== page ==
“A blend of culture-clash comedy-drama, and uncanny tale, it’s a tongue-twisting crowd pleaser…” – Martin Travers’ ‘Secret Wrapped in Lead’ is a fine addition to the Scots theatre canon.
📍 Loaningdale Arts, Biggar
📅 Friday 21 July 2023
🕖 Tour continues until: 29 July 2023
🕖 Running time: 55 minutes
✏️ Writer: Martin Travers
🎬 Director: Pauline Lynch
🪡 Costume Designer: Hazel Henderson
🎼 Sound Designer & Composer: Jack Henderson
🎂 Parental Discretion
🎭 Vary by venue – check listings for details
Inspired by the diaries of Dorothy Wordsworth, penned during a recuperative visit to Lanarkshire in 1803, Martin Travers new play, ‘Secret Wrapped in Lead” premieres amidst the village halls of Clydesdale and southern Scotland this July. Produced by Scots language champions Braw Clan, this is a compact play for three performers, with a runtime of 55 minutes. A blend of culture-clash comedy-drama, and uncanny tale, it’s a tongue-twisting crowd pleaser and a fine addition to the limited canon of Scots-language theatre.
The premise is simple. Dorothy Wordsworth, brother William, and the melancholic Samuel Taylor Coleridge, are on tour in rural Scotland, and in need of a place to bed down. Refusing exposure to the carnal temptations of the local inn, the trio arrive at one Mrs. Otto’s door, assured by locals that she has rooms for board – and an upright character. Travers casts the Dorothy (Helen McAlpine) as the group’s principal negotiator, her companions heard only briefly in the play’s opening moments, thanks to recorded performances from Robin Laing, and Anthony Bowers. It is she who deals with the thorny Mrs. Otto (Fletcher Mathers), and her mercurial daughter Primrose (Morven Blackadder), negotiating bed, board, and some answers to questions regarding the queerer aspects of local life.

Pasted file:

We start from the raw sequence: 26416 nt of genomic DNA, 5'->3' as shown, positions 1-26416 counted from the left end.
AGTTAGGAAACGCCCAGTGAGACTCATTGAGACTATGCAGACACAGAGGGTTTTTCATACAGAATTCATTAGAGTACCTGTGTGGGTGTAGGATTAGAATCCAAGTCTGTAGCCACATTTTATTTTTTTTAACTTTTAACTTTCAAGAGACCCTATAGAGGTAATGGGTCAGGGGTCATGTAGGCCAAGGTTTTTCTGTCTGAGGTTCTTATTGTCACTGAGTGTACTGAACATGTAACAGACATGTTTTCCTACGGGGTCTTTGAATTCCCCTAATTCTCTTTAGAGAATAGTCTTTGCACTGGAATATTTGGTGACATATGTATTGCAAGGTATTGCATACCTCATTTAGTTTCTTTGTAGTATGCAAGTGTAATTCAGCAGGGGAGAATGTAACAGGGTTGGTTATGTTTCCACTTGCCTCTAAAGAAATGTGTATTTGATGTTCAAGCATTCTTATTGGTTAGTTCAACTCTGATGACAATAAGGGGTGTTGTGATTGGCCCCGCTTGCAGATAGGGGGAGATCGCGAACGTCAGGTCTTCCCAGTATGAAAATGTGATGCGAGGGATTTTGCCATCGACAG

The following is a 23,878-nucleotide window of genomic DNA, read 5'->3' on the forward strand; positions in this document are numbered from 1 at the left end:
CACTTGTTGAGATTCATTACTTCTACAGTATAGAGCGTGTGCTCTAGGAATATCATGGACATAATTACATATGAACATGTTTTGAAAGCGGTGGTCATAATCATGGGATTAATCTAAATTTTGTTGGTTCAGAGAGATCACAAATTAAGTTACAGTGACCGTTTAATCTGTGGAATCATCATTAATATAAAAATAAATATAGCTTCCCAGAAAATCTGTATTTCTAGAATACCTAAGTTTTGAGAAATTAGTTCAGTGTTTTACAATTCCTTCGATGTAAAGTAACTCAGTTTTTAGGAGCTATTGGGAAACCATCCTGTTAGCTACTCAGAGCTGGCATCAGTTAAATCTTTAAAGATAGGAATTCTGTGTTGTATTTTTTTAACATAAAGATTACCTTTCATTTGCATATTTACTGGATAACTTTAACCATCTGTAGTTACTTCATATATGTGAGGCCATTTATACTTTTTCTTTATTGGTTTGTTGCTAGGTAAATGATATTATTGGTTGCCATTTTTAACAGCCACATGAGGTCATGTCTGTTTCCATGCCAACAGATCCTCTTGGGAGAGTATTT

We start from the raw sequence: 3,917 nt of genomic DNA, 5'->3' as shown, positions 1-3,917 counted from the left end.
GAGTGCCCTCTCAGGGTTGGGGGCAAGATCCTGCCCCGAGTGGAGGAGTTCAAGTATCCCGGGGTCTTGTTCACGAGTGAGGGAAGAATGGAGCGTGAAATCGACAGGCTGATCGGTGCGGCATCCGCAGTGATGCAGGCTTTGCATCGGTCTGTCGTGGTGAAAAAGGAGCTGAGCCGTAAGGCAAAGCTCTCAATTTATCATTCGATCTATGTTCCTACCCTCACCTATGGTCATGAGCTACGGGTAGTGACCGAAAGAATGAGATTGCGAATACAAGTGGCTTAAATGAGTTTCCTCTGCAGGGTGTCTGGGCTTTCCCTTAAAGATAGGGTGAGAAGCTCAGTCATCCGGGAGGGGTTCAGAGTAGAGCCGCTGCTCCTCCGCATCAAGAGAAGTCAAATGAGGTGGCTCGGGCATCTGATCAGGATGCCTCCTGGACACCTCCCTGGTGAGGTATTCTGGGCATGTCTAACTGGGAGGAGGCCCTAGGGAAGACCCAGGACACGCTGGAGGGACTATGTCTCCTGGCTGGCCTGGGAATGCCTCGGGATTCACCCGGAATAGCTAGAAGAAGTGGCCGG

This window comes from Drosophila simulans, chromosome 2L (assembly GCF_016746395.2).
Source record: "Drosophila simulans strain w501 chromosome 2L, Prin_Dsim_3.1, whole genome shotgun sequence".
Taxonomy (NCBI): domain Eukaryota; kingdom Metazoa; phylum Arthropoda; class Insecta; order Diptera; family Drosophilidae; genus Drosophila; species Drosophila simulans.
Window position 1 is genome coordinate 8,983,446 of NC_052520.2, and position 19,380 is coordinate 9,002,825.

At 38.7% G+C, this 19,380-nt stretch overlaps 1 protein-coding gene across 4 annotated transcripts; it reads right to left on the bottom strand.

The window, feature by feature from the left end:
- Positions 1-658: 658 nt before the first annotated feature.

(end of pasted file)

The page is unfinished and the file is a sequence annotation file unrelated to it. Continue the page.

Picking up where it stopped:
There’s a continuously sparking chemistry between McAlpine and Mathers, fuelling both comedy and conflict between the erudite Englishwoman, and the outspoken Scots-speaker. It offers a richness of language, the two tongues not so much colliding as intertwining to create a nuanced, clever tapestry. Primrose straddles both worlds, an ardent fan of Shakespeare’s Romeo and Juliet, with affection for her homeland, if not its conservative ideas. It’s she who’s willing to let Dorothy in on a few local secrets, if only Miss. Wordsworth will return her overdue library book.
Indeed, under Director Pauline Lynch’s sure hand, such is the quality, and delivery of dialogue, that Travers is able to gather the pieces of his secondary plot unnoticed. Instead the audience is wrapped in Dorothy’s investigations into the misery of the lead poisoning or ‘Mill-Reek’ blighting the lives of local miners. Mrs. Otto, she is sure, is holding a relevant secret, and it has something to do with an apparent endemic of vicious Hoolets (that’s Owls in English). McAlpine is excellent in the lead, projecting a strength of character sufficient to match Mathers’ grand and bristling power. Blackadder could easily be lost between the two, but finds enough of her inner-Ophelia to hold her own.
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Overall there’s an elegant simplicity to both play, and production, and a love of language which never falls into infatuation. The lingual acrobatics are also never allowed to become the story, only a means to tell it. Though that tale is ultimately a tall one, it is grounded firmly in the true history of the South Lanarkshire hills, and the hard lives of mining communities at the turn of the 18th century. Further, though I am fluent in Scots, Mathers’ dynamic performance coupled to a clever text should make all the most obscure phrases accessible to the English speaker.
The production would benefit from a greater sense of mystery in earlier scenes, trusting to its cast, and the text to wrong-foot the audience, but ultimately, ‘Secret Wrapped in Lead’ builds to a fine, and satisfactory conclusion. Here’s hoping Braw Clan will bless the northern reaches of the Saltire nation with a visit before long.
Secret Wrapped in Lead is a Braw Clan production.